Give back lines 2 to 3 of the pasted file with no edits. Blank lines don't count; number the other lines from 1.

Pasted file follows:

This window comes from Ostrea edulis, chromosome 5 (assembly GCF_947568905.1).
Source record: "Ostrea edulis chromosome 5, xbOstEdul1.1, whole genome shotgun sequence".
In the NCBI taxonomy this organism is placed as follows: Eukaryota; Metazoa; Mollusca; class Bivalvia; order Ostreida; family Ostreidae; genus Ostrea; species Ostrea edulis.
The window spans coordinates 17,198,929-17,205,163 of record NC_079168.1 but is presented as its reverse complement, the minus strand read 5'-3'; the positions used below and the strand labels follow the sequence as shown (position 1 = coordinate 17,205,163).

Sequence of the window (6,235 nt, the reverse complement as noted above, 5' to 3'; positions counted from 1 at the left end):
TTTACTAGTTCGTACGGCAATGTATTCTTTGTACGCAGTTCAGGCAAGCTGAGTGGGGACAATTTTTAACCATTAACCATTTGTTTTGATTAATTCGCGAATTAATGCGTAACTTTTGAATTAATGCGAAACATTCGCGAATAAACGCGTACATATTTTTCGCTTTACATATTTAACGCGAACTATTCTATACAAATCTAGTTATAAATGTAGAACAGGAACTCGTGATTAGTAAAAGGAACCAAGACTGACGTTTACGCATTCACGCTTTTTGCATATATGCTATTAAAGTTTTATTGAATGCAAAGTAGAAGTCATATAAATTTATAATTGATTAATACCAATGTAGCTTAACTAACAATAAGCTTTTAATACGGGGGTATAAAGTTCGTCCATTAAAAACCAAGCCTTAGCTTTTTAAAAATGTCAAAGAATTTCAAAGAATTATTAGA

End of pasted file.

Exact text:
Source record: "Ostrea edulis chromosome 5, xbOstEdul1.1, whole genome shotgun sequence".
In the NCBI taxonomy this organism is placed as follows: Eukaryota; Metazoa; Mollusca; class Bivalvia; order Ostreida; family Ostreidae; genus Ostrea; species Ostrea edulis.